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Collections in Java



Java Collections Framework is one of the biggest strength of Java, Collections are used to store, retrieve, manipulate data. Java has tons of in-built high-performance collections implementations which can be used for wide variety of use-cases.
Following are the important collection interfaces

  • List Interface
  • Set Interface
  • Map Interface

And following are the most used implementations for those

List : ArrayList, LinkedList Set : HashSet, LinkedHashSet Map : HashMap, LinkedHashMap, TreeMap, ConcurrentHashMap

List

List is an ordered collection and it allows duplicate data. You can access elements of a list using the index.
Following example shows you how to create Lists & manipulate the data in Lists.

import java.util.ArrayList;
import java.util.List;

public class ListsExample {
	public static void main(String[] args) {

		// initializing List
		List<String> colors = new ArrayList<>();

		// adding elements to List
		colors.add("red");
		colors.add("green");
		colors.add("blue");

		// reading elements from List
		System.out.println("Color at 2nd index is: " + colors.get(2)); // output: Color at 2nd index is: blue

		// Iterating all elements from List
		for (String color : colors) {
			System.out.println(color);
		}

	}
}

Following Tutorial shows you different ways of iterating over a list https://onecompiler.com/posts/3sd56y78n/iterating-on-a-list-in-java-all-possible-ways

Set

Set is an un ordered collection of unique data, it does not allow duplicates. HashSet, LinkedHashSet are the major implementations of Set. HashSet does not guaranty the insertion order where as LinkedHashSet guaranty that. Following example shows you how to create Sets & manipulate the data in Sets.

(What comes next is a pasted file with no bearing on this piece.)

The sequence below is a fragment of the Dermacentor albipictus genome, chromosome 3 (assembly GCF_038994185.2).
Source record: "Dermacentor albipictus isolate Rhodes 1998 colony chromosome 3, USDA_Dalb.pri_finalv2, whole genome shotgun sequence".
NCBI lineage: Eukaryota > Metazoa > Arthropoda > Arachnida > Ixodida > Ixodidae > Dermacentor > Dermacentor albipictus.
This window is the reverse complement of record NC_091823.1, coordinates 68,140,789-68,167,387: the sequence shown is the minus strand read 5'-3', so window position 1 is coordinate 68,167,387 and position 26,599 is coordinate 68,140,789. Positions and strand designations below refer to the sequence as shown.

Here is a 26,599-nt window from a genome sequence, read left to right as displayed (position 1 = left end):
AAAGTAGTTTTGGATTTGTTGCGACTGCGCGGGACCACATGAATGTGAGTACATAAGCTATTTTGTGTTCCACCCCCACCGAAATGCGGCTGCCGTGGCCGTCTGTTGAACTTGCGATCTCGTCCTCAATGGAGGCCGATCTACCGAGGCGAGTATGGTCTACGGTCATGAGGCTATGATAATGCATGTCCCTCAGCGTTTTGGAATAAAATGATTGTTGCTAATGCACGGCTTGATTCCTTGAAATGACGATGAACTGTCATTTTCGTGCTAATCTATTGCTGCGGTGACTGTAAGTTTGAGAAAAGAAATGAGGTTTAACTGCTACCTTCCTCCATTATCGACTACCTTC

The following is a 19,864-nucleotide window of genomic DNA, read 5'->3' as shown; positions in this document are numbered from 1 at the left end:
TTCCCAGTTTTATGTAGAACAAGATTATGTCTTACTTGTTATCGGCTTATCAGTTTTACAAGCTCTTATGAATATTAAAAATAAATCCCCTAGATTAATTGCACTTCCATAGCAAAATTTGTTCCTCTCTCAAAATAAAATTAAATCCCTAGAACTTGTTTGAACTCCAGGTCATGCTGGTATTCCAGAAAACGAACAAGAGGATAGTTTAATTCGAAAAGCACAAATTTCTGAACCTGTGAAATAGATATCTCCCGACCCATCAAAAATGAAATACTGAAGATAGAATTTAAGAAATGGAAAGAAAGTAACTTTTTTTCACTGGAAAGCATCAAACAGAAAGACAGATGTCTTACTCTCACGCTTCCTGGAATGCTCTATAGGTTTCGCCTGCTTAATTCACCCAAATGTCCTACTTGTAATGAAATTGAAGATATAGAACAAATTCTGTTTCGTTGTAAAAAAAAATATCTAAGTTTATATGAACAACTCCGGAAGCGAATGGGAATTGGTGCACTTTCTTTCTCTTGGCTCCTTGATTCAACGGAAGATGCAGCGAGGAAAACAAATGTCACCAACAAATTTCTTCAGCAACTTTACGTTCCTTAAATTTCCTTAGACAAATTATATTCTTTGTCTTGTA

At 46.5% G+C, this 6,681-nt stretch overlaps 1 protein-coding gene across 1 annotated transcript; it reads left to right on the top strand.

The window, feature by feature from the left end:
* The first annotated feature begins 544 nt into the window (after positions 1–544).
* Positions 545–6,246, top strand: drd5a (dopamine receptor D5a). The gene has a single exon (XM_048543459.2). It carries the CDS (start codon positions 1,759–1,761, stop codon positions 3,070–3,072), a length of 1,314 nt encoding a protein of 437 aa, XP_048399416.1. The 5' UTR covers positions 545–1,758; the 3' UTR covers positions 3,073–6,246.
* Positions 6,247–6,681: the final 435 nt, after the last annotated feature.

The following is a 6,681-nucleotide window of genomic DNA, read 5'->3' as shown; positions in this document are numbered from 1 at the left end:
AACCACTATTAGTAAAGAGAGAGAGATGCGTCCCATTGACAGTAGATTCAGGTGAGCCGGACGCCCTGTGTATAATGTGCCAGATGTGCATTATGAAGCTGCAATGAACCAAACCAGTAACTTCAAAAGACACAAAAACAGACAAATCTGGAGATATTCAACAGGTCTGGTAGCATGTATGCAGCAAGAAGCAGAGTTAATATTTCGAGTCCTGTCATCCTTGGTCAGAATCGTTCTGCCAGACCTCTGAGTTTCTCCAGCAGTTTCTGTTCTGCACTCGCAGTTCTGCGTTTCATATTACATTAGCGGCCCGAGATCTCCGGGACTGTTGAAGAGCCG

import java.util.HashSet;
import java.util.Set;

public class SetsExample {
	public static void main(String[] args) {

		// initializing List
		Set<String> colors = new HashSet<>();

		// adding elements to List
		colors.add("red");
		colors.add("green");
		colors.add("green");
		colors.add("green");
		colors.add("blue");
		colors.add("blue");

		// Iterating all elements from List
		for (String color : colors) {
			System.out.println(color);
		}

	}
}

Map

Map maps keys to values. Map does not allow duplicate keys. Key-Value mapping is one to one. HashMap, LinkedHashMap, TreeMap and ConcurrentHashMap most commonly used implementations of Map.

HashMap - does not preserve insertion order LinkedHashMap - preserves insertion order TreeMap - sorts the data based on Key ConcurrentHashMap - Can be used in Multi threaded environment

Following code shows you how to declare a Map and read/write values into it.

import java.util.HashMap;
import java.util.Map;

public class MapsExample {
	public static void main(String[] args) {

		// declaring a Map
		Map<String, String> employeeIdVsName = new HashMap<>();

		// adding key-values to map
		employeeIdVsName.put("E01", "foo");
		employeeIdVsName.put("E02", "bar");
		employeeIdVsName.put("E03", "bar"); // Map can contain duplicate values, but not the keys

		// reading a value with Key
		System.out.println("Name of E03 is: " + employeeIdVsName.get("E03")); // output: Name of E03 is: bar

		// iterating over map
		employeeIdVsName.forEach((key, value) -> {
			System.out.println(key + ": " + value);  // output: E02: bar \n E01: foo \n E03: bar
		});
	}
}